The Four Basic Parts of Every EDA Tool


In the next several weeks, you will have the chance to gain to work with each portion of your Electronic Design Automation (EDA) software.  This book is meant to provide a brief overview while you work through the sample projects provided on the EDA tool websites.

2. Pattern Editor

Engineers use the term footprint to describe the outline of the bottom of a discrete component and its pads/pins

QFN28 Footprint

This bottom-side view of a QFN28 package shows the metalized pads that will be soldered to a landing pattern (not shown).
IC floating over lands
This artistic image of a 14TSSOP package hovering over a matching land pattern.  Notice that the lands are larger than the gull-wing pins, but both are equally spaced. 

To make things even more exciting/confusing, the land patterns associated with those pads are often incorrectly called footprints by engineers, even though the metalized lands have to be larger than the metalized pads/pins they mate with.  Electronics Engineering is terrifically confusing to begin with, the situation is not improved by engineers that use the same words to describe two different things.  But that's the world we live in, so let's try to make sense of it.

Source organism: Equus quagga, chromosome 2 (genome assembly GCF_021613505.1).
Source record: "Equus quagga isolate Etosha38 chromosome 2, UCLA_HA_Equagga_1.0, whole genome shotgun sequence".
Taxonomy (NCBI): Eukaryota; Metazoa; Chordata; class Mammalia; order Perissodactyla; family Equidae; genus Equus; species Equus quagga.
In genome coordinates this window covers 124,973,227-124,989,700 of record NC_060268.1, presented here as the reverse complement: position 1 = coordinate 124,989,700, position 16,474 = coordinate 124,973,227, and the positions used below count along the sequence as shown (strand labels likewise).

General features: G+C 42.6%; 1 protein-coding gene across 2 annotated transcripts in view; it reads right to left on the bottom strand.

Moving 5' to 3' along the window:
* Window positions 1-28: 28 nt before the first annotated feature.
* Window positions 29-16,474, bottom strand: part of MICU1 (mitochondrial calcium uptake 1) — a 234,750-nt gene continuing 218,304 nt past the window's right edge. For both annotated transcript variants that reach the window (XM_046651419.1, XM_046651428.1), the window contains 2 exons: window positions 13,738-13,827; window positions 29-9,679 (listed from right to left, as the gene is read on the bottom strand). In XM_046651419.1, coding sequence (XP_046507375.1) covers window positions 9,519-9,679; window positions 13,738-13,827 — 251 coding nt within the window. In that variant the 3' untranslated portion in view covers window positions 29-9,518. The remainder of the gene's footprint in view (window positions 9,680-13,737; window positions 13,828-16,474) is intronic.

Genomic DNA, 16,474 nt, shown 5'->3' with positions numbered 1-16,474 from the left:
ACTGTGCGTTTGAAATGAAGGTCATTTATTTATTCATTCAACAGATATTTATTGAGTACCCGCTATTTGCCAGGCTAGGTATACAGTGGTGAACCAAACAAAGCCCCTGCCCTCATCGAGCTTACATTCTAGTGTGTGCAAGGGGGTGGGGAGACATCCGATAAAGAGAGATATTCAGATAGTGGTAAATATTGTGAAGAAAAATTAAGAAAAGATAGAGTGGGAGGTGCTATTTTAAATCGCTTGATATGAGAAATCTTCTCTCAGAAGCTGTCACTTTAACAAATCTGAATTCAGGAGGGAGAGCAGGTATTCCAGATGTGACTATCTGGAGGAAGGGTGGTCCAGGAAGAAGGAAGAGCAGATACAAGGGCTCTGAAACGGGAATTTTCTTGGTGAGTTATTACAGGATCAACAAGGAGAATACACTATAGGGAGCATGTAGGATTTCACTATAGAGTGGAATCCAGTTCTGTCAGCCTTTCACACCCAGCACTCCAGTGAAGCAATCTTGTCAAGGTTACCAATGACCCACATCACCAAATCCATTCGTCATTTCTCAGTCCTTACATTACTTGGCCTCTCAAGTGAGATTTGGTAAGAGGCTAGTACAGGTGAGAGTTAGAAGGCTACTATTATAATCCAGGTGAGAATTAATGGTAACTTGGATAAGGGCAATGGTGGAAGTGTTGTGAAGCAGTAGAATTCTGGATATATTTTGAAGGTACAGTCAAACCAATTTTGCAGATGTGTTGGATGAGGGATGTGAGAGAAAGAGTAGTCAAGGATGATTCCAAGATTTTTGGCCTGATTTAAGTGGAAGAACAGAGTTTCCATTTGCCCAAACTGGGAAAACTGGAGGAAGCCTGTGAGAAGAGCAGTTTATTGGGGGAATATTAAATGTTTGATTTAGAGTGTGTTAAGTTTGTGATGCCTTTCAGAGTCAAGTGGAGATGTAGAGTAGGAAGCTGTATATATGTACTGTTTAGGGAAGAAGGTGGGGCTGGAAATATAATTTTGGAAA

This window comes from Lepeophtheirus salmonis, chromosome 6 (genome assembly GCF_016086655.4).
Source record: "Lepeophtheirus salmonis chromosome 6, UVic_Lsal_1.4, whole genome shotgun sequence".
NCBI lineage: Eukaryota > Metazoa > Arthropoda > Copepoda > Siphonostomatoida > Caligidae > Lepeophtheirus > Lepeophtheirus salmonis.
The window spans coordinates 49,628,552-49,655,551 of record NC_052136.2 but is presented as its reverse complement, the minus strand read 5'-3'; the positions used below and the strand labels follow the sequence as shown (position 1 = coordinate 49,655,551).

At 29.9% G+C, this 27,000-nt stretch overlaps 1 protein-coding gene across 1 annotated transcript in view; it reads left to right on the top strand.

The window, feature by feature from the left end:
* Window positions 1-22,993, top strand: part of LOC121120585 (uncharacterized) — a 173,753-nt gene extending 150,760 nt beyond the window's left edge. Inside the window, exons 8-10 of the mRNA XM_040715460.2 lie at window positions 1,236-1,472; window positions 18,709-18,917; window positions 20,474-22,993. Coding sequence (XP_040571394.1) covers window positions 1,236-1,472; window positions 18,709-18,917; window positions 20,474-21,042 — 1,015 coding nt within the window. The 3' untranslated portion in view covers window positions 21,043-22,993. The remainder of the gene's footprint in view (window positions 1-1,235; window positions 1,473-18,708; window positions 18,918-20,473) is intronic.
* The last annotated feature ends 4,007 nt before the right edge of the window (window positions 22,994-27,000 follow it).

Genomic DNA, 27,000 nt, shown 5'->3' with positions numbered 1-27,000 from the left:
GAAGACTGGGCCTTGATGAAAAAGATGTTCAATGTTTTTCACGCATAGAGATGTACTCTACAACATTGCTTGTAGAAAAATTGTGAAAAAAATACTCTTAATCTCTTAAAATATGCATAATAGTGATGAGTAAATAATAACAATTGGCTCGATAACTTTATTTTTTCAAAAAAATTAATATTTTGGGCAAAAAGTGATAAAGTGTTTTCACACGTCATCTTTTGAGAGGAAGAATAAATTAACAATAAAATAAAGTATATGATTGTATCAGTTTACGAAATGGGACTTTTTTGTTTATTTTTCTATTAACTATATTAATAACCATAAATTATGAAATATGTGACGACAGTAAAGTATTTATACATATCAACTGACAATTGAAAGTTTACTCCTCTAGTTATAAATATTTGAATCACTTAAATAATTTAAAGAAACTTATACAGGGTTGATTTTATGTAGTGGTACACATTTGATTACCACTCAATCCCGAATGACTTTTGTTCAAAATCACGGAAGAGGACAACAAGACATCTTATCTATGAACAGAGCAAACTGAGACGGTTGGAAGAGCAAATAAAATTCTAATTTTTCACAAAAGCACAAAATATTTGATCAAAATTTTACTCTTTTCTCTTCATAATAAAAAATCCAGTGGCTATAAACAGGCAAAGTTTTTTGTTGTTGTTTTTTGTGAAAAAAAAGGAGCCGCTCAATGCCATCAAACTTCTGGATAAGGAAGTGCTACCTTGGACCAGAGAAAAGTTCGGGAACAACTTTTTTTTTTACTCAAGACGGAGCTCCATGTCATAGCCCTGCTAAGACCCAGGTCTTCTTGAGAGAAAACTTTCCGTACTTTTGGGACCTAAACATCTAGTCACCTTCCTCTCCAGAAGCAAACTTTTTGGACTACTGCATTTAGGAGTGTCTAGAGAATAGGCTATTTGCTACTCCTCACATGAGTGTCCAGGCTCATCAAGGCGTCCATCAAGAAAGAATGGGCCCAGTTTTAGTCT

• Discrete components have metalized pads or pins on their base and sides. 
  • Printed circuit boards have metalized lands on their outer layers. 

These two metalized parts have a similar pattern but are two different sizes.  Solder connects the lands to the pads/pins

Lands are metalized portions of a printed circuit board that are ever so slightly larger than the pads and pins on components.

For a proper solder joint to form, the solder has to form a filet, and the only way that can happen is if the land is bigger than the pad/pin

A discrete component's metalized pad pattern and a printed circuit board's land pattern are identical in layout and centerline spacing, but the metalized lands are always bigger than the metalized pads.

The size and shape of footprints and lands has been largely standardized into IPC-7351, a document that describes the pin pattern, layout, and naming convention for all standard parts.  The document is unfortunately locked behind a paywall.  That's okay, it's not a very exciting read, and most EDA programs have incorporated the data from the document into their pattern editor libraries.  "Wizards" generate the pattern and pattern names needed in the program.  Additional patterns can be constructed manually from information supplied in datasheets.